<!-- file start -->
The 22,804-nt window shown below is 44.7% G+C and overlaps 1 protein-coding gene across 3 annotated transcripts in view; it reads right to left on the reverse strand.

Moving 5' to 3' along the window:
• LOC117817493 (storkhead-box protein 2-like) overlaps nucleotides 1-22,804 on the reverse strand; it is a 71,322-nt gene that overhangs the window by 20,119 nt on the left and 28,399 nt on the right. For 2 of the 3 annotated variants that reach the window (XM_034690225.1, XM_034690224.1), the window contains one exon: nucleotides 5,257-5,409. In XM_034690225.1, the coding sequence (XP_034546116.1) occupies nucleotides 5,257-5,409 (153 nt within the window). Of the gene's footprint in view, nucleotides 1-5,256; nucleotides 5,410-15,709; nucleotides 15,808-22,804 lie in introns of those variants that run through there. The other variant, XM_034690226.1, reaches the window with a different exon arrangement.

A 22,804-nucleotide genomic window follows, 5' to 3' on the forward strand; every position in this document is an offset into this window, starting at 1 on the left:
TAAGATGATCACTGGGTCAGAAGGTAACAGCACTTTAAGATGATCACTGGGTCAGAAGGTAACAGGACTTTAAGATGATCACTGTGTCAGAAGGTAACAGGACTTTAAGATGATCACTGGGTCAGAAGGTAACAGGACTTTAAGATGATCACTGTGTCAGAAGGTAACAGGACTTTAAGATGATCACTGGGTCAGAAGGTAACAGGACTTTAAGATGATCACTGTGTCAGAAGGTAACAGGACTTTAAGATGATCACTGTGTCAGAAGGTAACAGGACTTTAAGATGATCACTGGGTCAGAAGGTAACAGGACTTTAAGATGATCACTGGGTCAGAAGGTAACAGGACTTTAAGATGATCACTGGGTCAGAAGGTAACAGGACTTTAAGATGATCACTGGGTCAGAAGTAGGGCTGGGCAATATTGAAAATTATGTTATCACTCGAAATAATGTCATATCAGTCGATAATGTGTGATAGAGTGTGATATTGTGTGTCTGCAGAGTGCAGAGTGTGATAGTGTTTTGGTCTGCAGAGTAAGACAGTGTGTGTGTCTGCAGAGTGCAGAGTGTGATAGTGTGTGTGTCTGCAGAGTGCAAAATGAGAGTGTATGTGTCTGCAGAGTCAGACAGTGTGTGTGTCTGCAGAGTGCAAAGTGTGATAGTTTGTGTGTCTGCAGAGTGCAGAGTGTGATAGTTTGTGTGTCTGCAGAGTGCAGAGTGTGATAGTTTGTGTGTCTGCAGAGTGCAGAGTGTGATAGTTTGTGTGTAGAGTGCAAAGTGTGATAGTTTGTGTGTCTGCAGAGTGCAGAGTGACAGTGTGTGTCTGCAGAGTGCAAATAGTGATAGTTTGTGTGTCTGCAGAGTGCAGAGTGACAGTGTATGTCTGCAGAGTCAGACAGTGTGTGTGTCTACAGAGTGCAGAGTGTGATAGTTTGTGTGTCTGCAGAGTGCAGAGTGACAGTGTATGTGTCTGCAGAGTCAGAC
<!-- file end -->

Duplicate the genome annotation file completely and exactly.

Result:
The 22,804-nt window shown below is 44.7% G+C and overlaps 1 protein-coding gene across 3 annotated transcripts in view; it reads right to left on the reverse strand.

Moving 5' to 3' along the window:
• LOC117817493 (storkhead-box protein 2-like) overlaps nucleotides 1-22,804 on the reverse strand; it is a 71,322-nt gene that overhangs the window by 20,119 nt on the left and 28,399 nt on the right. For 2 of the 3 annotated variants that reach the window (XM_034690225.1, XM_034690224.1), the window contains one exon: nucleotides 5,257-5,409. In XM_034690225.1, the coding sequence (XP_034546116.1) occupies nucleotides 5,257-5,409 (153 nt within the window). Of the gene's footprint in view, nucleotides 1-5,256; nucleotides 5,410-15,709; nucleotides 15,808-22,804 lie in introns of those variants that run through there. The other variant, XM_034690226.1, reaches the window with a different exon arrangement.

A 22,804-nucleotide genomic window follows, 5' to 3' on the forward strand; every position in this document is an offset into this window, starting at 1 on the left:
TAAGATGATCACTGGGTCAGAAGGTAACAGCACTTTAAGATGATCACTGGGTCAGAAGGTAACAGGACTTTAAGATGATCACTGTGTCAGAAGGTAACAGGACTTTAAGATGATCACTGGGTCAGAAGGTAACAGGACTTTAAGATGATCACTGTGTCAGAAGGTAACAGGACTTTAAGATGATCACTGGGTCAGAAGGTAACAGGACTTTAAGATGATCACTGTGTCAGAAGGTAACAGGACTTTAAGATGATCACTGTGTCAGAAGGTAACAGGACTTTAAGATGATCACTGGGTCAGAAGGTAACAGGACTTTAAGATGATCACTGGGTCAGAAGGTAACAGGACTTTAAGATGATCACTGGGTCAGAAGGTAACAGGACTTTAAGATGATCACTGGGTCAGAAGTAGGGCTGGGCAATATTGAAAATTATGTTATCACTCGAAATAATGTCATATCAGTCGATAATGTGTGATAGAGTGTGATATTGTGTGTCTGCAGAGTGCAGAGTGTGATAGTGTTTTGGTCTGCAGAGTAAGACAGTGTGTGTGTCTGCAGAGTGCAGAGTGTGATAGTGTGTGTGTCTGCAGAGTGCAAAATGAGAGTGTATGTGTCTGCAGAGTCAGACAGTGTGTGTGTCTGCAGAGTGCAAAGTGTGATAGTTTGTGTGTCTGCAGAGTGCAGAGTGTGATAGTTTGTGTGTCTGCAGAGTGCAGAGTGTGATAGTTTGTGTGTCTGCAGAGTGCAGAGTGTGATAGTTTGTGTGTAGAGTGCAAAGTGTGATAGTTTGTGTGTCTGCAGAGTGCAGAGTGACAGTGTGTGTCTGCAGAGTGCAAATAGTGATAGTTTGTGTGTCTGCAGAGTGCAGAGTGACAGTGTATGTCTGCAGAGTCAGACAGTGTGTGTGTCTACAGAGTGCAGAGTGTGATAGTTTGTGTGTCTGCAGAGTGCAGAGTGACAGTGTATGTGTCTGCAGAGTCAGAC